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close this bookCircle of poison - Pesticides and People in a Hungry World (Food First, 1981)
View the document(introduction...)
View the documentAcknowledgments
View the documentPreface
View the documentChapter one - The circle of poison
View the documentChapter two - A victim every minute
View the documentChapter three - Dumping: Business as usual
View the documentChapter four - The pesticide boomerang
View the documentChapter five - Pesticides to feed the hungry ?
View the documentChapter six - The global pesticides super-market
View the documentChapter seven - Lubricating the sales machine
View the documentChapter eight - With the advice and consent of government
View the documentChapter nine - Breaking the circle of poison
View the documentBureaucracy glossary
View the documentAppendix A
View the documentAppendix B
View the documentAppendix C
View the documentFor more information
View the documentAbout the institute
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Chapter one - The circle of poison

THIS BOOK documents a scandal of global proportions - the export of banned pesticides from the industrial countries to the third world. Massive advertising campaigns by multinational pesticide corporations - Dow, Shell, Chevron - have turned the third world into not only a booming growth market for pesticides, but also a dumping ground. Dozens of pesticides too dangerous for unrestricted use in the United States are shipped to underdeveloped countries. There, lack of regulation, illiteracy, and repressive working conditions can turn even a "safe" pesticide into a deadly weapon.

According to the World Health Organization, someone in the underdeveloped countries is poisoned by pesticides every minute.

But we are victims too. Pesticide exports create a circle of poison, disabling workers in American chemical plants and later returning to us in the food we import. Drinking a morning coffee or enjoying a luncheon salad, the American consumer is eating pesticides banned or restricted in the United States, but legally shipped to the third world. The United States is among the world's top food importers and 10 percent of our imported food is officially rated as contaminated. Although the Food and Drug Administration (FDA) is supposed to protect us from such hazards, during one 15-month period, the General Accounting Office (GAO) discovered that half of all the imported food identified by the FDA as pesticide-contaminated was marketed without any warning to consumers or penalty to importers.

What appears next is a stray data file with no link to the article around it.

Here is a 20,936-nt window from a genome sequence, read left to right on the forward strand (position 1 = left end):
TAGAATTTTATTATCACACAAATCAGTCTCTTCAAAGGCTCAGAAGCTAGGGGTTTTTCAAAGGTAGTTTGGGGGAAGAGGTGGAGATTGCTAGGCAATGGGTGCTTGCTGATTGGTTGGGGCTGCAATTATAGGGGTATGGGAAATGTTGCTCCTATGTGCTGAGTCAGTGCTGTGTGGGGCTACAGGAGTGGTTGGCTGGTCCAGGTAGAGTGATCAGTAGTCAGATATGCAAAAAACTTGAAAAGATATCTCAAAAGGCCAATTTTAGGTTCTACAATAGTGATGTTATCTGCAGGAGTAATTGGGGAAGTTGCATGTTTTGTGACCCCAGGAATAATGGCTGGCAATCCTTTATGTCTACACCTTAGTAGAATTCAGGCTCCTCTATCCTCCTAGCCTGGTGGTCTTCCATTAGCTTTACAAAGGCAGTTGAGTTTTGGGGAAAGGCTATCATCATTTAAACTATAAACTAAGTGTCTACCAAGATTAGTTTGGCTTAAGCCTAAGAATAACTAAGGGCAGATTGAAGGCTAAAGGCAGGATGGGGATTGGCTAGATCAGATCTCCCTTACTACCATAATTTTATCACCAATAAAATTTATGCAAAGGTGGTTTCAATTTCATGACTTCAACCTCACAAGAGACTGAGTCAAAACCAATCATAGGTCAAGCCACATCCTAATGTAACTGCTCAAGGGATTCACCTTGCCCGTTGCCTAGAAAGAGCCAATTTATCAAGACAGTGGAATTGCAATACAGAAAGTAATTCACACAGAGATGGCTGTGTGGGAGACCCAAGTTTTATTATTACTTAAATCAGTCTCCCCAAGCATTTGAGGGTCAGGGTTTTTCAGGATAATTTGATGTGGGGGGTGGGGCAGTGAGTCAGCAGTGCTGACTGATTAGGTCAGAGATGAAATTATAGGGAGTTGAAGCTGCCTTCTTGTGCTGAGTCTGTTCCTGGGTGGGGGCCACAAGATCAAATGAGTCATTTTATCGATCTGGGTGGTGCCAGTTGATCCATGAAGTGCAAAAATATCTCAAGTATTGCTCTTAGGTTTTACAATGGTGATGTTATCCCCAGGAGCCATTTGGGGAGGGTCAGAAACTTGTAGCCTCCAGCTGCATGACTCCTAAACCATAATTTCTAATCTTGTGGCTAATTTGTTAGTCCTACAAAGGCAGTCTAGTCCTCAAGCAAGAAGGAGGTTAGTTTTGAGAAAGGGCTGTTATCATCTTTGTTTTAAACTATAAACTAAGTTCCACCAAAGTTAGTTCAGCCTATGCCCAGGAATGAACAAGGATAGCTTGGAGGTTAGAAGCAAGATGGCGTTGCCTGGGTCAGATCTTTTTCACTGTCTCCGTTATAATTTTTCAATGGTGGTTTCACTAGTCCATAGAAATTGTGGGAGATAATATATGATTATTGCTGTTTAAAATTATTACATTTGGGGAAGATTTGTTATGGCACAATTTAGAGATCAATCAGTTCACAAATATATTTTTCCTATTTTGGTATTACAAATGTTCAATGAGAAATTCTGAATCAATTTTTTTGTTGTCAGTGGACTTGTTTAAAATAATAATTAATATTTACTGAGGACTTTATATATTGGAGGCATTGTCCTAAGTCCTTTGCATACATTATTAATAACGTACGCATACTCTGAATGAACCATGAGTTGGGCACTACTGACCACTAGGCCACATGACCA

At least 25 percent of U.S. pesticide exports are products that are banned, heavily restricted, or have never been registered for se here. 4 Many have not been independently evaluated for their impacts on human health or the environment. Other pesticides are familiar poisons, widely known to cause cancer, birth defects and genetic mutations. Yet, the Federal Insecticide, Fungicide, and Rodenticide Act explicitly states that banned or unregistered pesticides are legal for export.

In this book we concentrate on hazardous pesticides which are either banned, heavily restricted in their use, or under regulatory review in the United States. Some, such as DDT, are banned for any use in the United States; others, such as 2,4-D or toxaphene, are still widely used here but only for certain usages. (Table 1, on page 79, lists the status of hazardous pesticides which are prohibited, restricted, under review, or unrestricted in the United States.) As we will discuss, even "safe" pesticides which are unrestricted in the United States may have much more damaging effects on people and the environment when used under more brutal conditions in the third world.